It’s normal to enjoy a good laugh, and since the dawn of the internet, prank videos have been a way for people across the globe to do just that. But with the ever-increasing number of social media platforms on which people share video content, these pranks seem to be proliferating at unprecedented rates. As I’m increasingly being shown these videos, and as people expect me to enjoy them and have a laugh at the expense of the prank victims on screen, I find myself wondering, more and more frequently, what it is about these videos that makes them so popular. I also wonder whether this genre of videos, which has in fact grown into an entire prank culture, is even healthy at all, or whether it masks a far more sinister element of human nature.
When I voice my thoughts about prank videos people, at best, look at me as if I’m nuts or, at worst, look at me as if by neglecting to laugh I’ve personally offended them. I thought for a long time that I was alone in the sympathy I feel towards the victims of these pranks – which might include anything from fake, plastic snakes being hidden in startling places, to being led to believe their spouse has dropped their baby on a concrete floor, or having raw eggs smashed over their heads. To me, it’s hard to find amusement in another’s terror or discomfort. That’s why I was relieved when I came across this article by Tanya Chen on Buzzfeed.
The uncomfortable feeling I’ve often experienced while watching prank videos – many of which have gone viral after having been viewed millions of times – was finally articulated by Chen, when she wrote that prank culture “walks a tightrope between entertainment and, in some cases, allegations of abuse”.
Calling pranks abuse may seem like a bit of a stretch, and of course, not all pranks would apply – but many of them might. Some viral pranks have been called full-on sexual assault by their victims – the reality of which must be made all the more traumatic by the fact that they’ve been readily shown off to anybody with an internet connection. Even those which don’t seem on the surface to be as damaging have an element of manipulation – a kind of jocular gaslighting.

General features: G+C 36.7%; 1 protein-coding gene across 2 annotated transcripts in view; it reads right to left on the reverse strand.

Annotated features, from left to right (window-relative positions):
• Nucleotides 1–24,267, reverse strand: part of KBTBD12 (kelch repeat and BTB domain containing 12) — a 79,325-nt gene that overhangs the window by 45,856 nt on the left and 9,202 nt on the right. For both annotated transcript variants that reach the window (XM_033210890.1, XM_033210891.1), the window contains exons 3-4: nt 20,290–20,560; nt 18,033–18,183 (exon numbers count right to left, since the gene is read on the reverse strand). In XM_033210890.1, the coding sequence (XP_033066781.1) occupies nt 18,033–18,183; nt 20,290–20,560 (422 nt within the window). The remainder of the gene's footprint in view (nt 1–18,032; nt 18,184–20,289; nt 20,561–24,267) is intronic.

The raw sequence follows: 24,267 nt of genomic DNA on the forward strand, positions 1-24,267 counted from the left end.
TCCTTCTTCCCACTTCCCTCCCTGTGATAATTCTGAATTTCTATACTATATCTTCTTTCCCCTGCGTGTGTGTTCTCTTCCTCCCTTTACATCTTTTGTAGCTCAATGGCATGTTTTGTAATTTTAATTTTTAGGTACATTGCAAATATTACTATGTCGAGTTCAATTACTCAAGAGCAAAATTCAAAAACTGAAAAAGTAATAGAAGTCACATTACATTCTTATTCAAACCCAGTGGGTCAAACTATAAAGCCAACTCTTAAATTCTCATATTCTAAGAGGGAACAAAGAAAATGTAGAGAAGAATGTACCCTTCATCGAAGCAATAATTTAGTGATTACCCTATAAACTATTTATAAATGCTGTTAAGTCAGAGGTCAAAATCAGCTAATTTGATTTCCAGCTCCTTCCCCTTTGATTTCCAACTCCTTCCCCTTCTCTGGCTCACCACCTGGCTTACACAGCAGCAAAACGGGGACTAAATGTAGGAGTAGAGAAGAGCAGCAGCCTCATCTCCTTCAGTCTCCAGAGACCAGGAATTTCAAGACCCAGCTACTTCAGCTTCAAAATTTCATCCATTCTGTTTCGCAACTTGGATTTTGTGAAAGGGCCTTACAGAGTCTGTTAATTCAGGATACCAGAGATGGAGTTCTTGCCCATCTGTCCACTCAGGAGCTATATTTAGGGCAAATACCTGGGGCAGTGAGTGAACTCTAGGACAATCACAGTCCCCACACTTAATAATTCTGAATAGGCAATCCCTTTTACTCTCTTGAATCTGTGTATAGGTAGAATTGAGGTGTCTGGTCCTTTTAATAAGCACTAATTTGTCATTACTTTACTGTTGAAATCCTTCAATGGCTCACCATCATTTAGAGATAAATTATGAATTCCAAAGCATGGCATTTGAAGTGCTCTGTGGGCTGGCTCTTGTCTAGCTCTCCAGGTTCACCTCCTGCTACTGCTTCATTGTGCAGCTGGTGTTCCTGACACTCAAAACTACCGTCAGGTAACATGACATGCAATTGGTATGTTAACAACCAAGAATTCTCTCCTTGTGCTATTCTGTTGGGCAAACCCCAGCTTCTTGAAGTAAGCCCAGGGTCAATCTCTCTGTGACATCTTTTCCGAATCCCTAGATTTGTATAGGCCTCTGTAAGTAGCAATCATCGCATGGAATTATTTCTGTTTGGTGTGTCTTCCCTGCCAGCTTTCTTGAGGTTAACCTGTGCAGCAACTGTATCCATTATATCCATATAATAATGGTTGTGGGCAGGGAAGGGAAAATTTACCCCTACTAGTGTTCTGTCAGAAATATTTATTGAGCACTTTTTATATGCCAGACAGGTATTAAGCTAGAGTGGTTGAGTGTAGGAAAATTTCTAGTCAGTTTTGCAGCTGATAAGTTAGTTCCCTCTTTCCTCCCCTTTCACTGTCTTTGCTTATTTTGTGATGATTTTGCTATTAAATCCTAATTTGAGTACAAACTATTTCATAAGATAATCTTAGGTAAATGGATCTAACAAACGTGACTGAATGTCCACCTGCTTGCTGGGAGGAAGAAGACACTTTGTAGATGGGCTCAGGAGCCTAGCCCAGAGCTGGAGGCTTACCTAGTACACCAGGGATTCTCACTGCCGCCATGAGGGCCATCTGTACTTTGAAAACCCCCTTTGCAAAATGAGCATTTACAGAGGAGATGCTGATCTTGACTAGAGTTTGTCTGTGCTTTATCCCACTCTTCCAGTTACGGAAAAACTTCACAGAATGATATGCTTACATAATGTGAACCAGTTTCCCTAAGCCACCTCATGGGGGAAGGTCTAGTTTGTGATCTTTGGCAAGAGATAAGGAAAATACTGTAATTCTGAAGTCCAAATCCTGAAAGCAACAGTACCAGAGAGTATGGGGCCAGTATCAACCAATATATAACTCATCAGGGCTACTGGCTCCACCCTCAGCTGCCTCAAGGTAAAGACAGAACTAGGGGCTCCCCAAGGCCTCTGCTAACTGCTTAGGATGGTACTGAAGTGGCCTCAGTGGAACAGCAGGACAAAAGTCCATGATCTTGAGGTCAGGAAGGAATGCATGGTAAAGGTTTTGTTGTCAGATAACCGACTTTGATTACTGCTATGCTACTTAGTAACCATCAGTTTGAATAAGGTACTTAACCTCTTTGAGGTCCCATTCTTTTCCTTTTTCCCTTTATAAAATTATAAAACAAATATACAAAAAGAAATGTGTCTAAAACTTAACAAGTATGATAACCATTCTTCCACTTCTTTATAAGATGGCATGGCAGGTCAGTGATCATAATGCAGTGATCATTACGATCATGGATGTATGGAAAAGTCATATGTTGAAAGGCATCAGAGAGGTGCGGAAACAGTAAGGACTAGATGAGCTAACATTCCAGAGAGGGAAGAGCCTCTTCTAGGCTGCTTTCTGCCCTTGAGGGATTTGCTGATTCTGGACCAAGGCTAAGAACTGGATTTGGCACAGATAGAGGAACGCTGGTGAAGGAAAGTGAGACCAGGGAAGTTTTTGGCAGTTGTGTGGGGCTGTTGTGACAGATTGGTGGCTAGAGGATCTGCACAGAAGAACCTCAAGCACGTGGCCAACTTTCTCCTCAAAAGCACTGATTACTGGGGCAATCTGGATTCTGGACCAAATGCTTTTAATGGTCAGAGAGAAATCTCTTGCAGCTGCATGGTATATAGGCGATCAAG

According to Chen, “the person who comes up with the prank holds the power; they know the truth and their intent is to manipulate the truth for laughs. The other person is the pawn in the game; they must either participate in the manipulation or, if they don’t want to, risk being invalidated and maybe told to ‘lighten up'”. It’s as if, if the victim isn’t amused by whatever unexpected shock they’ve been made to receive, they’re the wet blanket who lacks a sense of humour. As if there’s something inherently funny about being put in a position of fear, confusion, or even trauma.
It seems clear to me that millions of people find great joy in watching prank videos. But it’s equally obvious that prank culture is toxic regardless of the relationship dynamics between the victim and instigator. Surely it makes it hard to trust a partner who’s constantly springing unpleasant surprises on you for the amusement of their TikTok fans? How could you be at ease with someone – or even an entire friend group – who at any moment might do something to humiliate or scare you?
While, admittedly, spousal pranks could be consensual and enjoyable for both parties (like a lot of other things that don’t necessarily appeal to everybody else), prank culture becomes a lot more harmful when its victims are children. Surely it makes it hard to trust anybody if you’re a six year old whose parents are pranking you by telling you they’ve given away your beloved puppy?
Parents who have gone too far with their “pranks” (read: abuse of power) in order to gain a social media following have even lost custody of their children. This shouldn’t have come as a surprise considering the fact that they’d used their children’s suffering as a tool for their content, and even purposefully triggered it in the first place.
There are so many kinds of pranks being recorded and posted online that it’s hard to keep track. Some of them are even funny to me on occasion. A large number of them, however, just don’t feel right, and I feel like that’s something that warrants a bit of discussion.
“Prank success on YouTube probably says a lot more about our society and its values than it does content creators,” writes Chen. “But perhaps it’s time we engage in honest dialogue about this form of entertainment that’s been around for decades — as long as media has existed — and why it’s so popular”.
There are so many other forms of entertainment out there that I feel have a lot more integrity and value, and I wish people would share those with me rather than clips of unsuspecting women being scared of fake spiders their husbands have left in their beds, or – heaven forbid – another video of a child being tricked into believing their parents have thrown out their dog. Maybe that makes me a party pooper, or maybe it means that more of us need to question the content we’re consuming and sharing.
Perhaps we need to start asking ourselves how we’d feel if we were in the prank victim’s position, and whether we’d want that shared on the internet. If not, we need to interrogate our fondness for this seemingly innocuous prank culture a little more thoroughly.